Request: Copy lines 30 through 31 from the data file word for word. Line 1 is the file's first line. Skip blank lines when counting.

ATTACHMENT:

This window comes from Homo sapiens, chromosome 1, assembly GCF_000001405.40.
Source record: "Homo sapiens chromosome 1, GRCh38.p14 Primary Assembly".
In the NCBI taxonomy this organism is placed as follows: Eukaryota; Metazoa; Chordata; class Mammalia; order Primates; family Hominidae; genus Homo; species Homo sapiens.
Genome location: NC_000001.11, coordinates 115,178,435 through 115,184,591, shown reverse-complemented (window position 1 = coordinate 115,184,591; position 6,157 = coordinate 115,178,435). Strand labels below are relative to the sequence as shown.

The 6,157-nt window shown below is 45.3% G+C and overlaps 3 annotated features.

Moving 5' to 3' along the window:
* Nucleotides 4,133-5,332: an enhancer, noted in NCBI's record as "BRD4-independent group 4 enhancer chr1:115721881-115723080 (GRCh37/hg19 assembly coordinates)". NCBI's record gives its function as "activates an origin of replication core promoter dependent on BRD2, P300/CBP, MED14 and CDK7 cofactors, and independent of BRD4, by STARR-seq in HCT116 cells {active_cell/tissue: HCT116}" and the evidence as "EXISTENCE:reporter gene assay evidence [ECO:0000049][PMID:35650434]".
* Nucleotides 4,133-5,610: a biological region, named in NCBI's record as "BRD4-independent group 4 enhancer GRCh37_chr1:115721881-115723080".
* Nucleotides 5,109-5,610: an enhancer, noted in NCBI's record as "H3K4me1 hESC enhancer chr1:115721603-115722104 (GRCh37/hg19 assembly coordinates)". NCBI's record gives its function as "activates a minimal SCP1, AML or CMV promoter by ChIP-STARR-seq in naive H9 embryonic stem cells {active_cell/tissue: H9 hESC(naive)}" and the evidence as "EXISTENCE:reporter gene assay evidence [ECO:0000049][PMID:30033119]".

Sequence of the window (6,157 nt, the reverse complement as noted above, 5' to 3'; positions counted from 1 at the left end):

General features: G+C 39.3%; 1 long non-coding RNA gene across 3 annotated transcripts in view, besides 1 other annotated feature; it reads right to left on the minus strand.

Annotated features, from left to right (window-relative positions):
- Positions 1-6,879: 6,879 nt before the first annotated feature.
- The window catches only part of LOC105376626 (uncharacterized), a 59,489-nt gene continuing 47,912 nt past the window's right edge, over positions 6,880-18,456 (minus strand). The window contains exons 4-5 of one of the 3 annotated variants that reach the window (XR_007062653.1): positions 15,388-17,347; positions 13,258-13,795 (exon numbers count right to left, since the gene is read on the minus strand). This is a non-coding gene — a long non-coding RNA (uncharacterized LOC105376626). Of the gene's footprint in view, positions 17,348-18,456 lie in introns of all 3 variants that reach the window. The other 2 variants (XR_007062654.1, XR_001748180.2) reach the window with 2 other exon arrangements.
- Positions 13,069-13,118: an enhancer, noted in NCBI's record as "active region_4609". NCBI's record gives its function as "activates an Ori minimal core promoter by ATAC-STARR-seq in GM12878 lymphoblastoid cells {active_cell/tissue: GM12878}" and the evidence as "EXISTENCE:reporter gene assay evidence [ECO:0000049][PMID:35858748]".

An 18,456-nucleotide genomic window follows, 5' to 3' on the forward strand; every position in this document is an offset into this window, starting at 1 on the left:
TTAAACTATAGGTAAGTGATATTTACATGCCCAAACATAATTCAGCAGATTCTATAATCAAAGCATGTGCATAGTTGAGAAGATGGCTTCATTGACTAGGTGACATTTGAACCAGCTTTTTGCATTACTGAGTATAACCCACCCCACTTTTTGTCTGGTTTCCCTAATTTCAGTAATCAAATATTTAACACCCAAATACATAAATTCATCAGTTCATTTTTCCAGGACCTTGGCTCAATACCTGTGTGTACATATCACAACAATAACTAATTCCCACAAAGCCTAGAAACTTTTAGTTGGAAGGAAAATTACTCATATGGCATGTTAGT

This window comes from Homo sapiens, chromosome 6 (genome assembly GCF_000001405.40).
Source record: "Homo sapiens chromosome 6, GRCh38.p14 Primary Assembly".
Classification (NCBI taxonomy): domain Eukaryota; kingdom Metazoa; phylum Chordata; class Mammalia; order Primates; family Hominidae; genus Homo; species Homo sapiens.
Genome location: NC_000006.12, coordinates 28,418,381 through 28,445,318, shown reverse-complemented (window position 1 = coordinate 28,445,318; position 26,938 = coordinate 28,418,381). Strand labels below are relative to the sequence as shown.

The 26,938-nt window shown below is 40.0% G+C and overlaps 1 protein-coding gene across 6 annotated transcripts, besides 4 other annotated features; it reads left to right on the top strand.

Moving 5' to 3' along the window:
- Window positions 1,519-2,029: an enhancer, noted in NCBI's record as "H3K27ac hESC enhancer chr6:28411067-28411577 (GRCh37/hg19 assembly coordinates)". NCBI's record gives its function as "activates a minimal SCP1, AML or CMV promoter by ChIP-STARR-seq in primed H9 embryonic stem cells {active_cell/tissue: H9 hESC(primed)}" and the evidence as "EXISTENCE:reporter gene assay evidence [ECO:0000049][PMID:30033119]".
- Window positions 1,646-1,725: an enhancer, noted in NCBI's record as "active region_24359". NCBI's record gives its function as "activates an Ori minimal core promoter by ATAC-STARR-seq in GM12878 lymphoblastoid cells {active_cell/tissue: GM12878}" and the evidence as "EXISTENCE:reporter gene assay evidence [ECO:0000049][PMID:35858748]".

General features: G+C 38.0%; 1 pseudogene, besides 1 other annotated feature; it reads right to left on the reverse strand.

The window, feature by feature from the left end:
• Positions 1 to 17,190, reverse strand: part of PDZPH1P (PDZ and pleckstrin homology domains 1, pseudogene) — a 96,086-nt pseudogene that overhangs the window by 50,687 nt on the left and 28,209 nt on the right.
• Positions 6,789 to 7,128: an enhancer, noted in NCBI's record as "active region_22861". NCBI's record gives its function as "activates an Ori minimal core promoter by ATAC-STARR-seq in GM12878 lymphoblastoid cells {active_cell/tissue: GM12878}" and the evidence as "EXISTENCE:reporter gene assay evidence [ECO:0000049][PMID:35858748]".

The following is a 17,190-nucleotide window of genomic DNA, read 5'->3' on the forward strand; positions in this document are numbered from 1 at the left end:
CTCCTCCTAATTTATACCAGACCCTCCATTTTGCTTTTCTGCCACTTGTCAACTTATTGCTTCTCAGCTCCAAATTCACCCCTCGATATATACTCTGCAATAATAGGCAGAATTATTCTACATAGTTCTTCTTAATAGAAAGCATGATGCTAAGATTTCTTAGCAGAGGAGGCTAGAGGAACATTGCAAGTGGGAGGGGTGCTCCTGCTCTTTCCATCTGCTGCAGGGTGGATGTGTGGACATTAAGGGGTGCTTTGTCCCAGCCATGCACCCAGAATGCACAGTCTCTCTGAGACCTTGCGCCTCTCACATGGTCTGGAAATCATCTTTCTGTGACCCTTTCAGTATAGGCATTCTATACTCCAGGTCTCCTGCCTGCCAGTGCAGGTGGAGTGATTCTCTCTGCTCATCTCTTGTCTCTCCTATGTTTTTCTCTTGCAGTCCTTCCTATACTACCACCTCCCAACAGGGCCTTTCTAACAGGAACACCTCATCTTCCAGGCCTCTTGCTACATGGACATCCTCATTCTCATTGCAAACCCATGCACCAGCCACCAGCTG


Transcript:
The following is a 17,190-nucleotide window of genomic DNA, read 5'->3' on the forward strand; positions in this document are numbered from 1 at the left end:
CTCCTCCTAATTTATACCAGACCCTCCATTTTGCTTTTCTGCCACTTGTCAACTTATTGCTTCTCAGCTCCAAATTCACCCCTCGATATATACTCTGCAATAATAGGCAGAATTATTCTACATAGTTCTTCTTAATAGAAAGCATGATGCTAAGATTTCTTAGCAGAGGAGGCTAGAGGAACATTGCAAGTGGGAGGGGTGCTCCTGCTCTTTCCATCTGCTGCAGGGTGGATGTGTGGACATTAAGGGGTGCTTTGTCCCAGCCATGCACCCAGAATGCACAGTCTCTCTGAGACCTTGCGCCTCTCACATGGTCTGGAAATCATCTTTCTGTGACCCTTTCAGTATAGGCATTCTATACTCCAGGTCTCCTGCCTGCCAGTGCAGGTGGAGTGATTCTCTCTGCTCATCTCTTGTCTCTCCTATGTTTTTCTCTTGCAGTCCTTCCTATACTACCACCTCCCAACAGGGCCTTTCTAACAGGAACACCTCATCTTCCAGGCCTCTTGCTACATGGACATCCTCATTCTCATTGCAAACCCATGCACCAGCCACCAGCTG